Tuesday, May 4, 2021



The Twins by Sarah Butler, Ian Darling and Greg Fleet. 

Directed by Terry Serio and Sarah Butler. Produced by Mary Macrae. Shark Island Institute and The Artslab Kangaroo Valley. Courtyard Studio. Canberra Theatre Centre. May 3 – 6 2021

Reviewed by Peter Wilkins


 Ian Darling and Greg Fleet in THE TWINS

“We are twins not of the body but of the soul” comedian, actor and writer Greg Fleet tells documentary film maker and philanthropist Ian Darling. It is what makes The Twins such an absorbing and compelling tale of two old friends who have come together after forty years to relive the joy of their roles as the twins in Geelong Grammar School’s production of Shakespeare’s Comedy of Errors. The Twins is so much more than Darling’s attempt to create a two person performance of Shakespeare’s comedy. The actors’ autobiographical exploration becomes a ritual of revelation. The mirror image of life’s trajectory reveals the human truths of each man’s experience. What emerges is a profound conversation of loss and regret, of failure and success, of truth and lies, of friendship and love. The universality of the human condition reverberates in this simple, yet portent  laden play by Sarah Butler, Ian Darling and Greg Fleet, directed by Butler and Terry Serio.

In a play compiled of personal anecdote, interspersed with Shakespearian excerpts and snatches of Seventies songs, Fleet  and Darling recount their struggles with heartfelt authenticity. Darling confronts his fear of auditioning for the National Institute of Dramatic Art and his jealousy of Fleet who was successful, but then was expelled at the end of his first year.  As a result Darling did his father’s bidding and became a stockbroker while Fleet turned to heroin. Twinned in frustration, Fleet and Darling recount their eventual emergence to pursue their dream, although one senses Fleet’s pain at being deserted by his father and living the life of a lying addict. The fragility is palpable and although a searing memoir and a successful career have led him to a path of redemption the performance reveals a truth that is a core utterance of the play, that belief and trust lie at the heart of true friendship. The Twins is a journey of discovery of those two fundamental virtues in each man’s life.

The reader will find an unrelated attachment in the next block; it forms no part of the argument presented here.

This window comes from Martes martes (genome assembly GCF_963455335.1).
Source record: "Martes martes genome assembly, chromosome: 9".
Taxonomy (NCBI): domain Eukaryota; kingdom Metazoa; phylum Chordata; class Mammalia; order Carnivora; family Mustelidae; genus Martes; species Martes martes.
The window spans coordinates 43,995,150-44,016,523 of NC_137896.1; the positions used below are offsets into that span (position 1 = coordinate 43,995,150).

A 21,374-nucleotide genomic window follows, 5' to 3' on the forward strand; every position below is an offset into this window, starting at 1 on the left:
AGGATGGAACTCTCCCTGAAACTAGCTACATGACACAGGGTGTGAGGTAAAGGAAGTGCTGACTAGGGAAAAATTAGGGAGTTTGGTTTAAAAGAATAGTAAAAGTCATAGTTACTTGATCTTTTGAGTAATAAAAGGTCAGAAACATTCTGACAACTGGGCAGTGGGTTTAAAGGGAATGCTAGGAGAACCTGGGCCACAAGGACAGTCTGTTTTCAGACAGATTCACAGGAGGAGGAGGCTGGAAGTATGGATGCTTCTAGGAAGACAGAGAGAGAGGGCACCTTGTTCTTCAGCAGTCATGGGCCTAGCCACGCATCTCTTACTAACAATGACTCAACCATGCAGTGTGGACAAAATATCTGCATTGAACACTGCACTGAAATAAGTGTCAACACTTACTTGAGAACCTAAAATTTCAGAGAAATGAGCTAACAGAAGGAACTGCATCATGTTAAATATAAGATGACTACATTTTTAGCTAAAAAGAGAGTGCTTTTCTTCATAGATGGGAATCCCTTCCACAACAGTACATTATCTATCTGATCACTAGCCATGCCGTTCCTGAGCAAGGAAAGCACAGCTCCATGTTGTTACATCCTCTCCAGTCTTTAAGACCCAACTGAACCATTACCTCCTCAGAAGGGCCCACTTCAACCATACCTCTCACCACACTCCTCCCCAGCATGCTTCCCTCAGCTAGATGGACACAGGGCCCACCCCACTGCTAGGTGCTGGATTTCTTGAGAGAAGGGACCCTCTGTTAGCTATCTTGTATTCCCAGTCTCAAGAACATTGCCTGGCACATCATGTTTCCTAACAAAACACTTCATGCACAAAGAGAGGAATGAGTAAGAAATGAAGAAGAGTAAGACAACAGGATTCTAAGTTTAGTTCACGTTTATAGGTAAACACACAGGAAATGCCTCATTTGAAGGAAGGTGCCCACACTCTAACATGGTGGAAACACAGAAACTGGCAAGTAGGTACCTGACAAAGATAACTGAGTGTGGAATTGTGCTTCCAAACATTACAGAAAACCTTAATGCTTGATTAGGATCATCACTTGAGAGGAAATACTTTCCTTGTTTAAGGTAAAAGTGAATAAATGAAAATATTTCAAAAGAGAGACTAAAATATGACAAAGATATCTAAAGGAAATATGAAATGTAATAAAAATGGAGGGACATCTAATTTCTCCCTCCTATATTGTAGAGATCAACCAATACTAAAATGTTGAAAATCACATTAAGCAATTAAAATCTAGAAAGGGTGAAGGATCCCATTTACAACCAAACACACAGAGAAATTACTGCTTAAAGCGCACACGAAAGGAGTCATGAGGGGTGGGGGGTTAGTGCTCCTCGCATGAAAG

Honesty and universal truths avoid any indulgence in a performance that is tightly directed, honestly written and an effectively simple portrayal of life’s complexity. From the opening admission of “I am a man” as each man paces the stage, declaring gender, colour and identity the audience is reminded of the words of Peter Brook , “A man walks across the empty space whilst someone else is watching him and this is all that is needed for an act of theatre to be engaged”  This totally engaging confessional  leaves us with the awareness that we are all twins, mirroring the pain, the joy, the need and the fulfilment, the success and the failure of life’s journey. In our search for identity exists the question that every person, twin or otherwise will face, “Who am I”

Though still on the journey, it becomes clear that by the end of this funny, sad and thought-provoking  journey, Darling and Fleet have travelled a long way towards the answer to the question while holding the mirror up to our nature so that we may observe our true twin in the glass.